Kindred Futures Roundtable – can artificial intelligence help spot problem gambling earlier, and with more accuracy?
Kindred Group have always prided themselves on their leadership in the responsible gaming space. From offering new tools to customers such as loss limits and more flexible time-outs, to developing the PS-EDS detection system, we have always aimed to be ahead of regulatory demands and have been recognised as such through numerous industry awards.
However, this high standard is not a stationary point. Kindred Futures, in conjuncture with Karmarama and The Friday Club hosted a roundtable discussion in early March to explore the use of artificial intelligence and machine learning to help recognise patterns in player behaviour, and from this be able to spot developing problems and then intervene earlier and more effectively.
A personal tale of addiction set the scene and showed the devastating impact this problem can have, before members of Kindred, leading academics and industry figures presented on their expertise to show the current situation and trends. Based on these presentations, a discussion followed. The aim of the day was not to design a new machine learning capability, but to explore what would be possible, what would we be looking to achieve, and what would potentially prevent this from occurring.
Machine learning relies upon enough historical data to train the algorithms on what each behaviour represents. Thus, where potential value exists in problem gambling is modelling behaviours and changes in behaviour over time, to assess if a player is developing a problem. Past research in the space has identified factors such as; the amount a players stakes, the time they play for, how they deposit money, if they withdraw money, what time of day they play, what types of games they play, and it’s from these data points that our current responsible gaming systems are built upon. Where artificial intelligence comes in is improving the models, scaling capacity, and being able to notice more nuanced connections; ultimately a personalised ‘risk score’ for every player could be developed and tracked over time.
However, discussion showed how the situation is not as simplistic as the above paragraph suggests. Every player has a different profile and addictive behaviour for one person is normal for another. Likewise, the way we gamble today is far different from only 5 years ago, and so building models on historical data could make them outdated if not continually developed. There is also the issue of a lack of ‘ground truth data’ with respect to who is a problem gambler. Self-exclusion is an unreliable proxy and while we have data on those we’ve reached out to or they’ve reached out to us, there are others which previous models didn’t catch and need to be included in the training data. Finally, other problems arise such as; a lack of data on social gamblers whose history is limited to once-a-month interactions; players moving between operators and so no one operator being able to spot the problem; and changes in life circumstances that could explain the current shift in behaviour.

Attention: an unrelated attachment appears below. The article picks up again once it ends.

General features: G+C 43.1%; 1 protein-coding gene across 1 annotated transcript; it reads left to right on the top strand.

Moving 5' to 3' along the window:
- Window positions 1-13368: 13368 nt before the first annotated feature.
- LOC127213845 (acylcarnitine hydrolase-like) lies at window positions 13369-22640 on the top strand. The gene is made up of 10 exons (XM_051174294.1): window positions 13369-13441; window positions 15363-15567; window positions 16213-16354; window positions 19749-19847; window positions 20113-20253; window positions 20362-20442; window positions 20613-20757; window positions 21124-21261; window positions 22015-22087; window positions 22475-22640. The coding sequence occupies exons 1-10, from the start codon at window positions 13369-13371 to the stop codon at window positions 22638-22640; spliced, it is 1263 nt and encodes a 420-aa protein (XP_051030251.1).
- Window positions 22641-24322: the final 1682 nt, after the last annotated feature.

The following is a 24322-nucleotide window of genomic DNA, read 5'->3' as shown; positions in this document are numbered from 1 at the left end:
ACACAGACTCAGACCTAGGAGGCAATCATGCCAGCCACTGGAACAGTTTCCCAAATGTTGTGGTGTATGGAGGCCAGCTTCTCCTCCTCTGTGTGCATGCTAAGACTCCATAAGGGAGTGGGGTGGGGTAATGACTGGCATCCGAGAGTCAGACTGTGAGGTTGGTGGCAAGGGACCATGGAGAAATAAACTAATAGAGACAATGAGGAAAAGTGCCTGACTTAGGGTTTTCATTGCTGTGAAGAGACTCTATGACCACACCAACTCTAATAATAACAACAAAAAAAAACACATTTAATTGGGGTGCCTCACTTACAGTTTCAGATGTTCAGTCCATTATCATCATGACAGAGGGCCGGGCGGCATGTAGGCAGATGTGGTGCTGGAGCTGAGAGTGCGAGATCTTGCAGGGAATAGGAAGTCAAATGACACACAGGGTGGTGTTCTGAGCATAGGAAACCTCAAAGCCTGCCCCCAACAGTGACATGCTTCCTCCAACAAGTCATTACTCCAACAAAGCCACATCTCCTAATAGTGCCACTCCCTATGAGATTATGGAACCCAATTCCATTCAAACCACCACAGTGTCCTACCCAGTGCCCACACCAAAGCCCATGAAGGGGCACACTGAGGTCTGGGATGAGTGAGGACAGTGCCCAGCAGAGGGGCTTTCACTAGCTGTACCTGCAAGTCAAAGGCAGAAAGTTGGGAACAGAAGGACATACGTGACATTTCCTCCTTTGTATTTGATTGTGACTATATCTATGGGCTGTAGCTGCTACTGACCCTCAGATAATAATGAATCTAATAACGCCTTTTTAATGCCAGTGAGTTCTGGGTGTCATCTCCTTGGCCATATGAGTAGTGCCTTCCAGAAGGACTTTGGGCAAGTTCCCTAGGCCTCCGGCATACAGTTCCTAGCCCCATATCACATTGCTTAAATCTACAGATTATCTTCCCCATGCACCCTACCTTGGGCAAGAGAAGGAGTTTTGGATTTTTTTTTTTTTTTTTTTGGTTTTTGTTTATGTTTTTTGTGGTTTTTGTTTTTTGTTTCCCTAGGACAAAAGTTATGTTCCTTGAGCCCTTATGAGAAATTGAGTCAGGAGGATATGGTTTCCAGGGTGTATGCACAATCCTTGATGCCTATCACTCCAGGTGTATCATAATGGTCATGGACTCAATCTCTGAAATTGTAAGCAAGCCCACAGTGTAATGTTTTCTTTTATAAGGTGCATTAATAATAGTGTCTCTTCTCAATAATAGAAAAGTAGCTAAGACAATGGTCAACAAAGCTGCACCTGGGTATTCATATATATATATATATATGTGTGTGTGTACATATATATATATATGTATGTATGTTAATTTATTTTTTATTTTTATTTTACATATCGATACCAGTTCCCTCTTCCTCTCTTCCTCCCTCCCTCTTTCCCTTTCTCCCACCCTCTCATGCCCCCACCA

The group felt though that these were not unassailable issues. It may require a regulator mandate, but could cross-operator sharing of anonymised data create better models and enable more accurate tracking of players? Likewise, changes in life circumstances may be available through looking at social media – Facebook have recently announced they will monitor their users’ activity to spot suicidal tendencies. Would they be interested in helping to tackle problem gambling?
Another issue discussed was that of false positives; regardless of the complexity of the machine learning and the validity of the score it may provide, you will always miss some problem players, and conversely flag those who don’t have a problem – false negatives and false positives. Some operators may shy away from intervening due to potential false positives, however the group felt that it shouldn’t hold us back; starting an intervention programme with one or two individuals who don’t have an issue is far better than being reluctant to intervene at all. Even presenting information to players such as how long they’re playing for, and how this relates to the population at large, can be a softer intervention but enough to nudge them back to more controlled behaviours. There still needs to be human judgement in assessing each case, however utilising artificial intelligence to provide deeper insights is an opportunity that we should take advantage of.
The afternoon was a first discussion of this opportunity and created lively debate over what problem gambling represents, and what type of behaviours we should be looking to monitor through artificial intelligence. Following on from the afternoon, Kindred will certainly further explore the nascent use of artificial intelligence for problem gambling as we look to continually build trust with our players and help limit the effects of this small but devastating problem.